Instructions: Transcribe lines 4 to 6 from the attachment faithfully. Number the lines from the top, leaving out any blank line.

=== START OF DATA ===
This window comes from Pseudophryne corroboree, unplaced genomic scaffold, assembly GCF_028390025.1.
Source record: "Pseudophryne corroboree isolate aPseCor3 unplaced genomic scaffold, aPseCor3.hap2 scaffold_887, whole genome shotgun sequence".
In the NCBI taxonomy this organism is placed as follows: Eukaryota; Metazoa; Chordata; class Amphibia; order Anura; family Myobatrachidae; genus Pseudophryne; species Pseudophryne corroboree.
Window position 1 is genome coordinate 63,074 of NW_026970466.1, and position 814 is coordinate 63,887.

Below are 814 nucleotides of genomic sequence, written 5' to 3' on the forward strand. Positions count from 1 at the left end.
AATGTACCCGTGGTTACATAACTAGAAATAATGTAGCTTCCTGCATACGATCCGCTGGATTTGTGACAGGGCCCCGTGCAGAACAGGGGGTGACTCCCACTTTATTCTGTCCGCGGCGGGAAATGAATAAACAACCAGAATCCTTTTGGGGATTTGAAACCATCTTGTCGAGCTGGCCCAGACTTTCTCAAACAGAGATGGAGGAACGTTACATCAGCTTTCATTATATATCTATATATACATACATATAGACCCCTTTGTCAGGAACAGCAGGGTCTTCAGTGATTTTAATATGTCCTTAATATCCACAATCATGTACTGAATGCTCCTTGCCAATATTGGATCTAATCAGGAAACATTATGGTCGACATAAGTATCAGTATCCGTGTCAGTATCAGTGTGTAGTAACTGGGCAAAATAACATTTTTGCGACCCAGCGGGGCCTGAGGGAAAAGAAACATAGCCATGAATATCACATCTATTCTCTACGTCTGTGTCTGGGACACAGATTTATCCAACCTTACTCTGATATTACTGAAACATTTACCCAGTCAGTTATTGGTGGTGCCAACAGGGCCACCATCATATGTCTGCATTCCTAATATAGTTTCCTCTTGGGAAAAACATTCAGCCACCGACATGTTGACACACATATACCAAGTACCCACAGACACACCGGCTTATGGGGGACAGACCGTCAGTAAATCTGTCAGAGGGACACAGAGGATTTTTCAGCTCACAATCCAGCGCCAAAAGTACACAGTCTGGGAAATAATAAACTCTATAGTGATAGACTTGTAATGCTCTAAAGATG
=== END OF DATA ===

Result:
Window position 1 is genome coordinate 63,074 of NW_026970466.1, and position 814 is coordinate 63,887.

Below are 814 nucleotides of genomic sequence, written 5' to 3' on the forward strand. Positions count from 1 at the left end.
AATGTACCCGTGGTTACATAACTAGAAATAATGTAGCTTCCTGCATACGATCCGCTGGATTTGTGACAGGGCCCCGTGCAGAACAGGGGGTGACTCCCACTTTATTCTGTCCGCGGCGGGAAATGAATAAACAACCAGAATCCTTTTGGGGATTTGAAACCATCTTGTCGAGCTGGCCCAGACTTTCTCAAACAGAGATGGAGGAACGTTACATCAGCTTTCATTATATATCTATATATACATACATATAGACCCCTTTGTCAGGAACAGCAGGGTCTTCAGTGATTTTAATATGTCCTTAATATCCACAATCATGTACTGAATGCTCCTTGCCAATATTGGATCTAATCAGGAAACATTATGGTCGACATAAGTATCAGTATCCGTGTCAGTATCAGTGTGTAGTAACTGGGCAAAATAACATTTTTGCGACCCAGCGGGGCCTGAGGGAAAAGAAACATAGCCATGAATATCACATCTATTCTCTACGTCTGTGTCTGGGACACAGATTTATCCAACCTTACTCTGATATTACTGAAACATTTACCCAGTCAGTTATTGGTGGTGCCAACAGGGCCACCATCATATGTCTGCATTCCTAATATAGTTTCCTCTTGGGAAAAACATTCAGCCACCGACATGTTGACACACATATACCAAGTACCCACAGACACACCGGCTTATGGGGGACAGACCGTCAGTAAATCTGTCAGAGGGACACAGAGGATTTTTCAGCTCACAATCCAGCGCCAAAAGTACACAGTCTGGGAAATAATAAACTCTATAGTGATAGACTTGTAATGCTCTAAAGATG